Foremost among them is the handling of the corona crisis. While no one will disagree with the contention that the reported cases and subsequent deaths may have been underestimated as the numbers tested were not as high as in other countries and that a large number of fatalities may have taken place in areas where they were neither diagnosed nor therefore monitored, yet the total number of reported deaths compares extremely favourably with regional countries. The decision of the prime minister to extend the Rs 1.2 trillion package was appreciated; however, the then finance minister Dr Hafeez Sheikh did not release the entire amount and included wheat procurement that is an annual feature and after sale the proceeds come back to the government and is usual component of the annual federal budget.

The PTI government’s decision to open the Kartarpur corridor was greatly appreciated internationally and the credit lies with Imran Khan instead of previous administrations which may have begun work on the project because he took full ownership and therefore credit for the project.

It is the general lack of ownership of even good projects launched by one’s political opponents that is baffling. Examples include the disbanding of the department set up by Chaudhary Pervez Elahi as the Chief Minister Punjab charged with the responsibility of picking up beggar children and placing them where they could attend school and/or learn a trade while allowing parents, with the agreement of the minor, to take him/her home with the warning that if the child is found begging again it would mean losing the child forever; and Shehbaz Sharif had set up effective dengue cells that had drastically reduced the prevalence of the disease ignored by Buzdar.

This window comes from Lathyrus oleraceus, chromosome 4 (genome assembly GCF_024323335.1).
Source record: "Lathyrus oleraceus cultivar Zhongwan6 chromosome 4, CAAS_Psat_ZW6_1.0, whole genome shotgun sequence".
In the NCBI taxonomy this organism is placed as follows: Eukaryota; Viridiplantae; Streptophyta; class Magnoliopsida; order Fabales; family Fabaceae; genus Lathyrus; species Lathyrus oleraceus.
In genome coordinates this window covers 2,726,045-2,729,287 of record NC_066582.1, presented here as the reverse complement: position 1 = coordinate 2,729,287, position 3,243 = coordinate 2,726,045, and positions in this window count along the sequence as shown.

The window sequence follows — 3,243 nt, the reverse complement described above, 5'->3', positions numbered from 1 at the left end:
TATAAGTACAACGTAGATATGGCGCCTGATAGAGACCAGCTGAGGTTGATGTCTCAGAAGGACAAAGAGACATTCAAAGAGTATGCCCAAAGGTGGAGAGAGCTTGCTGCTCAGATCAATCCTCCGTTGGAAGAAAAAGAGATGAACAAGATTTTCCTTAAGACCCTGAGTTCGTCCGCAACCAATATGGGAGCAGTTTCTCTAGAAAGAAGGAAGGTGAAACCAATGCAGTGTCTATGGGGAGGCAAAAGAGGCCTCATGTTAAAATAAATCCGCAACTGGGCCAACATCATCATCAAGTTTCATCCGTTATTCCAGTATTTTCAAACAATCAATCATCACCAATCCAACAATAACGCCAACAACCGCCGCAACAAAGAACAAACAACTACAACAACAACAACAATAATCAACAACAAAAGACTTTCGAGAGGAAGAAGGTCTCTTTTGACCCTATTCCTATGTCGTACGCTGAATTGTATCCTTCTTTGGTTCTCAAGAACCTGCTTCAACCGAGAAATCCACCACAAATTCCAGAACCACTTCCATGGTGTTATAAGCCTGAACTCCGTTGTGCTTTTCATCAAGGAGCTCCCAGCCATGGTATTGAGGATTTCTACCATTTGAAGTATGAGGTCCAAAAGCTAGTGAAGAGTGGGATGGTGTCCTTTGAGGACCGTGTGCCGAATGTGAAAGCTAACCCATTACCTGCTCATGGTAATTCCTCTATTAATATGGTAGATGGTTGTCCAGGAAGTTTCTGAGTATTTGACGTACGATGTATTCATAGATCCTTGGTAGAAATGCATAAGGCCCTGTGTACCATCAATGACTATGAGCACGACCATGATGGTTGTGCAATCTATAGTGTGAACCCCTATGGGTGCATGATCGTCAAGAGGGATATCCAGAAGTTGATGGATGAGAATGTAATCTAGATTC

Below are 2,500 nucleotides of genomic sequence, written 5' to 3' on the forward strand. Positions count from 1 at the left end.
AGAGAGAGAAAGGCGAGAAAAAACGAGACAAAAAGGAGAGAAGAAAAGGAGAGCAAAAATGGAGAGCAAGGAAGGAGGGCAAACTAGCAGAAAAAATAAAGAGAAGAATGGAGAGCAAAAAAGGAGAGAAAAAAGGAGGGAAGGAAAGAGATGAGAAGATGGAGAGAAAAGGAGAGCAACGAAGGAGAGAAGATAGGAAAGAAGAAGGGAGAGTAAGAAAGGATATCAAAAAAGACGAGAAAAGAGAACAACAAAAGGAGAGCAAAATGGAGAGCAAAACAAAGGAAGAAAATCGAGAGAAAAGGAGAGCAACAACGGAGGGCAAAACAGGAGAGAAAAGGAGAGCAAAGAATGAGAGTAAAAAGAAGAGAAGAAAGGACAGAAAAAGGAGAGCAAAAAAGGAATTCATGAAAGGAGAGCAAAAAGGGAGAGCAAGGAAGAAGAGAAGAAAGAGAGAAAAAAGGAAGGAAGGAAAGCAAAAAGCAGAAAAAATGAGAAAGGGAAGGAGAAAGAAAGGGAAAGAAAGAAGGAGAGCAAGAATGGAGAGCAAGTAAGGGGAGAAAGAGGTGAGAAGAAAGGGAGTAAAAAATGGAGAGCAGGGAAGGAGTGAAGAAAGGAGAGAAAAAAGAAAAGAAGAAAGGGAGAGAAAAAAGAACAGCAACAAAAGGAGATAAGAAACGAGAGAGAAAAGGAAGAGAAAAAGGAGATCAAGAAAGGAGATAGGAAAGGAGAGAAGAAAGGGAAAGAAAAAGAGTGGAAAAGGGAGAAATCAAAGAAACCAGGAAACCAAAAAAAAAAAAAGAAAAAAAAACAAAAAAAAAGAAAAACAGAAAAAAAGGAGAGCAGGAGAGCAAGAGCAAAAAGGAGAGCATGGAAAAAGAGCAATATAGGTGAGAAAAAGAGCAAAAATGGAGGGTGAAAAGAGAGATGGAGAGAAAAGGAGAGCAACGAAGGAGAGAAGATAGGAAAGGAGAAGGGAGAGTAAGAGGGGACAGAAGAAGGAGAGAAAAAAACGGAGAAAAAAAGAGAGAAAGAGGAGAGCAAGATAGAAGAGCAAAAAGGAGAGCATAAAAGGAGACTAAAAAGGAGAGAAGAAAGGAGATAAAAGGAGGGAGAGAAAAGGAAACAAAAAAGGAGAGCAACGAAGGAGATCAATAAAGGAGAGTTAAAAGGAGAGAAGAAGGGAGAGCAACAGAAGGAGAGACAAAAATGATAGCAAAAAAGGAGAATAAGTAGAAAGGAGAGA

Today, the electricity demand-supply gap is estimated at over 4000MW and this in spite of the total generation capacity of 40,000MW and demand of less than 24,000MW. The outcome: severe load shedding, estimated at around 8 hours a day.

There is no doubt that the government must be credited with successfully renegotiating the take and pay to take or pay for independent power producers set up under previous policies and payable in rupees as opposed to dollars (excepting those units set up under the umbrella of China Pakistan Economic Corridor), yet the circular debt has risen from a high of 1.2 trillion rupees in 2018 to an alarming 2.5 trillion rupees today — a reflection of not only systemic problems in the sector but most unsettling is the fact that this is the third year in a row that the government has not imported the cheaper fuel — RLNG in particular — on time which has led to shortages.

The State-Owned Entities continue to be big guzzlers of public money without any progress in reversing the losses especially of the big three white elephants notably Pakistan Steel, Pakistan International Airlines and Pakistan Railways, in spite of restructuring their boards and appointing new chief executive officers.

One would hope that lessons will be learned from failures and successes but for that it is critical to have access to accurate data, rather than doctored one to show good performance of the ministries. And the cabinet members, collectively and individually, and spokesperson(s) must not focus on a flawed narrative but on achievements and identify ways to deal with the issues at hand.